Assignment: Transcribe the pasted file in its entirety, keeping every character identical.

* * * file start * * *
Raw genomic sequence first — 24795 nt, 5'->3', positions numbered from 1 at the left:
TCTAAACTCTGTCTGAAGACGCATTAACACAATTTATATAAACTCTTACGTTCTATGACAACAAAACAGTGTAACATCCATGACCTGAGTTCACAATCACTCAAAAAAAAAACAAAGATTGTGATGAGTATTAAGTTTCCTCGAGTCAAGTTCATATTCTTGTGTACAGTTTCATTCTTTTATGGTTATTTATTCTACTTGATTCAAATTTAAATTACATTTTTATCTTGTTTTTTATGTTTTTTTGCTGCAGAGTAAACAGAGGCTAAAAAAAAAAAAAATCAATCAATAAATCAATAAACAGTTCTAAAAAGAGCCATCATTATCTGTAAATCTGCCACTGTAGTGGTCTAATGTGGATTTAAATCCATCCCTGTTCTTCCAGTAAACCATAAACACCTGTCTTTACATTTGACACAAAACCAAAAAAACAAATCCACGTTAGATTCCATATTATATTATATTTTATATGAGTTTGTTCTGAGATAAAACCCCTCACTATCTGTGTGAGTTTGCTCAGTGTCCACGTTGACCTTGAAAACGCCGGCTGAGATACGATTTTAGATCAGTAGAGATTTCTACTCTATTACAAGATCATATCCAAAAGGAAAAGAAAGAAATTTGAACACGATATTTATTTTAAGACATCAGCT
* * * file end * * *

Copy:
Raw genomic sequence first — 24795 nt, 5'->3', positions numbered from 1 at the left:
TCTAAACTCTGTCTGAAGACGCATTAACACAATTTATATAAACTCTTACGTTCTATGACAACAAAACAGTGTAACATCCATGACCTGAGTTCACAATCACTCAAAAAAAAAACAAAGATTGTGATGAGTATTAAGTTTCCTCGAGTCAAGTTCATATTCTTGTGTACAGTTTCATTCTTTTATGGTTATTTATTCTACTTGATTCAAATTTAAATTACATTTTTATCTTGTTTTTTATGTTTTTTTGCTGCAGAGTAAACAGAGGCTAAAAAAAAAAAAAATCAATCAATAAATCAATAAACAGTTCTAAAAAGAGCCATCATTATCTGTAAATCTGCCACTGTAGTGGTCTAATGTGGATTTAAATCCATCCCTGTTCTTCCAGTAAACCATAAACACCTGTCTTTACATTTGACACAAAACCAAAAAAACAAATCCACGTTAGATTCCATATTATATTATATTTTATATGAGTTTGTTCTGAGATAAAACCCCTCACTATCTGTGTGAGTTTGCTCAGTGTCCACGTTGACCTTGAAAACGCCGGCTGAGATACGATTTTAGATCAGTAGAGATTTCTACTCTATTACAAGATCATATCCAAAAGGAAAAGAAAGAAATTTGAACACGATATTTATTTTAAGACATCAGCT